VR Turkey #10 Nintendo Virtual Boy | Inside XR - November, 27th 2019 | Inside.com

Inside XR (Nov 27th, 2019)

VR Turkey #10 Nintendo Virtual Boy

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10. The Nintendo Virtual Boy is widely considered one of the company's greatest failures, yet it has also become a cult object, and learning a bit more about it also provides us with useful context on how the company has approached its latest (and much better received) efforts with the Nintendo Labo VR.   So while the console itself has been a failure, it was also ahead of its time in many respects, with the technology developed by Nintendo has since been incorporated into many of its products to this day. And should you come across one at a garage sale somewhere, snap it up quickly, as fewer than 800,000 units were made worldwide, making it a valuable collector's item.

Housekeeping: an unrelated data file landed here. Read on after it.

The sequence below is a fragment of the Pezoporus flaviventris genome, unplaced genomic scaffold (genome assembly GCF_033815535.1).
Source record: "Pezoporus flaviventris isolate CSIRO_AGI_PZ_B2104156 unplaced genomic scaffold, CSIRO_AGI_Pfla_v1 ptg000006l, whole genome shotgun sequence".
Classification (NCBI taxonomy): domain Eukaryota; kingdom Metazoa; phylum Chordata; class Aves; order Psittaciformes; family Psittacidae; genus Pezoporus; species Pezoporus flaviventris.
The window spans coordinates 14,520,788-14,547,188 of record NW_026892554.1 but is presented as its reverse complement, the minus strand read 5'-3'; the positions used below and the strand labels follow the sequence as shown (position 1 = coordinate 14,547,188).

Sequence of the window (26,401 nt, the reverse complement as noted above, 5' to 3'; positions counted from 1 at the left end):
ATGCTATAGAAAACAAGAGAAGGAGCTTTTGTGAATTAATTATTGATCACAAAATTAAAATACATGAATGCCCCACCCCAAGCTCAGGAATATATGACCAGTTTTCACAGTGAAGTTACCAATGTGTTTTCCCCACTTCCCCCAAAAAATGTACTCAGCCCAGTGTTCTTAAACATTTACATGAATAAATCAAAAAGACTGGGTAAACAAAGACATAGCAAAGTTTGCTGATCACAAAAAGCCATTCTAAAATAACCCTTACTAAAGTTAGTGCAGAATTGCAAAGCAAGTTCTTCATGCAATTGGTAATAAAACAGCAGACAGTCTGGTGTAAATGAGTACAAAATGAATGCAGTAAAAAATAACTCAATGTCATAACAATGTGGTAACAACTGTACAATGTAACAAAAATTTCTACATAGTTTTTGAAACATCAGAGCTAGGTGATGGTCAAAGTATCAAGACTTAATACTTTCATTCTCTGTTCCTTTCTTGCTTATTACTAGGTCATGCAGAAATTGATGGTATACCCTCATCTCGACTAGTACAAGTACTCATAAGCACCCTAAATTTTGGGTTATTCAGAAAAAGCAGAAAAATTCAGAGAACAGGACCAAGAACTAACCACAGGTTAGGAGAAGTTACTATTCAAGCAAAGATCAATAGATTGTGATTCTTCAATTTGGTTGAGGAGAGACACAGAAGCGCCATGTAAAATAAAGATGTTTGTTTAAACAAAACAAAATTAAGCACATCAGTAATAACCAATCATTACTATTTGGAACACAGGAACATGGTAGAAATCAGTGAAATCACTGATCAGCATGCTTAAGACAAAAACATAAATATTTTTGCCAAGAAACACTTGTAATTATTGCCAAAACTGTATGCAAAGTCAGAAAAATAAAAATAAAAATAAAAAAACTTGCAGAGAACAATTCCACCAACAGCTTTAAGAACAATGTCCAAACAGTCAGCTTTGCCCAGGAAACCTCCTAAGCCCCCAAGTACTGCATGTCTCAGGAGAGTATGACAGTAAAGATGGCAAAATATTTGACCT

Dissecting the Turkey: The Virtual Boy was is a 32-bit table-top video game console touted as the first of its kind to offer stereoscopic 3D graphics that promised to totally immerse the players in their own private universe. Content fell well short of expectations, however, with only 22 games ever being released for the system (a problem arguably still plaguing VR today) At the time of its release in 1995, Nintendo of America projected hardware sales of 1.5 million units and software sales numbering 2.5 million by the end of the year. Nintendo had shipped 350,000 units of the Virtual Boy by December 1995, around three and a half months after its North American release. Panned by critics and plagued by health and safety concerns, sales fell well short of expectations and production ceased by early 1996. The Virtual Boy created an illusion of depth through the effect known as parallax. In a manner similar to using a head-mounted display, the user looks into an eyepiece made of neoprene on the front of the machine, and then an eyeglass-style projector allows viewing of the monochromatic (in this case, red) image. Nintendo claimed that a color display would have made the system too expensive and resulted in "jumpy" images, so the company opted for a monochrome display. 

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